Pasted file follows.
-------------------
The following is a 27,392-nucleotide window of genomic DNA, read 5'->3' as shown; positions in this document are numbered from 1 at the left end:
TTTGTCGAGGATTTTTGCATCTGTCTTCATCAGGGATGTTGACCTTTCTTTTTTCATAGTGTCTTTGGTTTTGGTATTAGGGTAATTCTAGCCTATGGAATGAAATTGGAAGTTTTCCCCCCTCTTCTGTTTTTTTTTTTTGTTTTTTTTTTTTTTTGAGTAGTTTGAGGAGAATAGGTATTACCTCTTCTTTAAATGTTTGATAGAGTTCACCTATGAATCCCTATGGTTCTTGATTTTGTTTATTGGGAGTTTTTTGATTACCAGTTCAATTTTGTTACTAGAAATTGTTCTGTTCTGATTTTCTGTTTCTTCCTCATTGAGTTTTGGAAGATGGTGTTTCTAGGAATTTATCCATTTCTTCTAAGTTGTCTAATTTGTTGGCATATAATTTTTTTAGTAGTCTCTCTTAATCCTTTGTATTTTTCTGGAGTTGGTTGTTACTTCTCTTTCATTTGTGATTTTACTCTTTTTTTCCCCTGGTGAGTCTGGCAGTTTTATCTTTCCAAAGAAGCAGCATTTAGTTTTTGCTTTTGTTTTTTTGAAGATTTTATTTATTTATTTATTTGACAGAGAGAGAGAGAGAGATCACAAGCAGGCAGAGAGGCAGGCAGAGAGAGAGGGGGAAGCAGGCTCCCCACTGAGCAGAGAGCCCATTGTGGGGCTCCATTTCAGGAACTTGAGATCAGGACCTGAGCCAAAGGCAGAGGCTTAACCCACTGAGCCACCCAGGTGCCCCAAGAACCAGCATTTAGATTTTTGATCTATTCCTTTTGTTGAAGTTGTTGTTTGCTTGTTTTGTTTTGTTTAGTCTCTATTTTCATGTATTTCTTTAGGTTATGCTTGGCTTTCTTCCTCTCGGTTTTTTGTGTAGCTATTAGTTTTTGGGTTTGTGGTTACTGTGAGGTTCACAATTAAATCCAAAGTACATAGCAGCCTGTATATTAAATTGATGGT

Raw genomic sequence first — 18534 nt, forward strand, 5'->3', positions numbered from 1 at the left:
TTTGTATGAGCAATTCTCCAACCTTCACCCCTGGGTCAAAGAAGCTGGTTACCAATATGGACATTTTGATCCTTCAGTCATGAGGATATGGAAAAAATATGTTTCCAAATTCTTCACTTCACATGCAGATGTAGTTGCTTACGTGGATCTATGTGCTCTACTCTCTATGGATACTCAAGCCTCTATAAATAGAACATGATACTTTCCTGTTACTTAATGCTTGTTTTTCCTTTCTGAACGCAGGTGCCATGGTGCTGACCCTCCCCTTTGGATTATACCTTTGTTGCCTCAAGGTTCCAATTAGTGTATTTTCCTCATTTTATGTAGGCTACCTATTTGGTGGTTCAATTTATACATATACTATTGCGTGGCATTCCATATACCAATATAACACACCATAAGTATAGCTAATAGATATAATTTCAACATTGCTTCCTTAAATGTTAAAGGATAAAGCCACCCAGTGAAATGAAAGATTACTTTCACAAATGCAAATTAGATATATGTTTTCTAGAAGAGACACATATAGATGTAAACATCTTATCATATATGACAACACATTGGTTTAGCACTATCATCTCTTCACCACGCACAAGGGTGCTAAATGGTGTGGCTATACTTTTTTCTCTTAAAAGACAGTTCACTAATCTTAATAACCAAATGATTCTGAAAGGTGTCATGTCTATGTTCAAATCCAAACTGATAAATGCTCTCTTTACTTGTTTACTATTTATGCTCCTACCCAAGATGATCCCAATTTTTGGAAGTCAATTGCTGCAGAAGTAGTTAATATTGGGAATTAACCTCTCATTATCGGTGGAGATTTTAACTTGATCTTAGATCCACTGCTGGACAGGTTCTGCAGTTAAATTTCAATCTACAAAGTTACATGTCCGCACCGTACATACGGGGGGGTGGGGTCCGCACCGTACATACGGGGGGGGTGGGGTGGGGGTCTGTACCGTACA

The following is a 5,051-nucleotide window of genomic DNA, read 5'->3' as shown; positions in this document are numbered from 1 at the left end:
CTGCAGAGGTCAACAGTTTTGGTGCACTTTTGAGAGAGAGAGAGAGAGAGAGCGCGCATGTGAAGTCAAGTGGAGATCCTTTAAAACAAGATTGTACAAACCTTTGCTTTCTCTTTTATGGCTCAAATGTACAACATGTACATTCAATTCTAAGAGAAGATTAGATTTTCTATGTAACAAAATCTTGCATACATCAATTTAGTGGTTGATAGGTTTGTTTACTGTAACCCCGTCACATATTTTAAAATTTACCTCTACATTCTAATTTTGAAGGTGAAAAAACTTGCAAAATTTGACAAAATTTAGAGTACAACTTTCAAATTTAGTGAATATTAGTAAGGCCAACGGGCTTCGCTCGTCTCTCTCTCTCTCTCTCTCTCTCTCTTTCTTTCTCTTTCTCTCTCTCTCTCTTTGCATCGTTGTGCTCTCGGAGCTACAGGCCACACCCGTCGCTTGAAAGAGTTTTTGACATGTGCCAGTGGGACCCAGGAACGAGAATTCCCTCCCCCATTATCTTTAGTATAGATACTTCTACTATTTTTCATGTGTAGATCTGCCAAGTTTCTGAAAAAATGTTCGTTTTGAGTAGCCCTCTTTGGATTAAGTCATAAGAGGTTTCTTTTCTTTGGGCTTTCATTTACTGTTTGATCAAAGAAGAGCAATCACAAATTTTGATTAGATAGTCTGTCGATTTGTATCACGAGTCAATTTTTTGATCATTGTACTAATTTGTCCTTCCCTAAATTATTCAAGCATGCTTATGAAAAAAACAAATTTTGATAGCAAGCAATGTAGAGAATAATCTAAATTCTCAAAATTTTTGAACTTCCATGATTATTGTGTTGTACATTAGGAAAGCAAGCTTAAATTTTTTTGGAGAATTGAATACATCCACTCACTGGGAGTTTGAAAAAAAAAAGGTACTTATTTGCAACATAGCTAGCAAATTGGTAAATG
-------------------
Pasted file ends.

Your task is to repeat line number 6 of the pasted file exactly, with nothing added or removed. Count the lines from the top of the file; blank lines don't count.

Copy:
CTGCAGAGGTCAACAGTTTTGGTGCACTTTTGAGAGAGAGAGAGAGAGAGAGCGCGCATGTGAAGTCAAGTGGAGATCCTTTAAAACAAGATTGTACAAACCTTTGCTTTCTCTTTTATGGCTCAAATGTACAACATGTACATTCAATTCTAAGAGAAGATTAGATTTTCTATGTAACAAAATCTTGCATACATCAATTTAGTGGTTGATAGGTTTGTTTACTGTAACCCCGTCACATATTTTAAAATTTACCTCTACATTCTAATTTTGAAGGTGAAAAAACTTGCAAAATTTGACAAAATTTAGAGTACAACTTTCAAATTTAGTGAATATTAGTAAGGCCAACGGGCTTCGCTCGTCTCTCTCTCTCTCTCTCTCTCTCTCTTTCTTTCTCTTTCTCTCTCTCTCTCTTTGCATCGTTGTGCTCTCGGAGCTACAGGCCACACCCGTCGCTTGAAAGAGTTTTTGACATGTGCCAGTGGGACCCAGGAACGAGAATTCCCTCCCCCATTATCTTTAGTATAGATACTTCTACTATTTTTCATGTGTAGATCTGCCAAGTTTCTGAAAAAATGTTCGTTTTGAGTAGCCCTCTTTGGATTAAGTCATAAGAGGTTTCTTTTCTTTGGGCTTTCATTTACTGTTTGATCAAAGAAGAGCAATCACAAATTTTGATTAGATAGTCTGTCGATTTGTATCACGAGTCAATTTTTTGATCATTGTACTAATTTGTCCTTCCCTAAATTATTCAAGCATGCTTATGAAAAAAACAAATTTTGATAGCAAGCAATGTAGAGAATAATCTAAATTCTCAAAATTTTTGAACTTCCATGATTATTGTGTTGTACATTAGGAAAGCAAGCTTAAATTTTTTTGGAGAATTGAATACATCCACTCACTGGGAGTTTGAAAAAAAAAAGGTACTTATTTGCAACATAGCTAGCAAATTGGTAAATG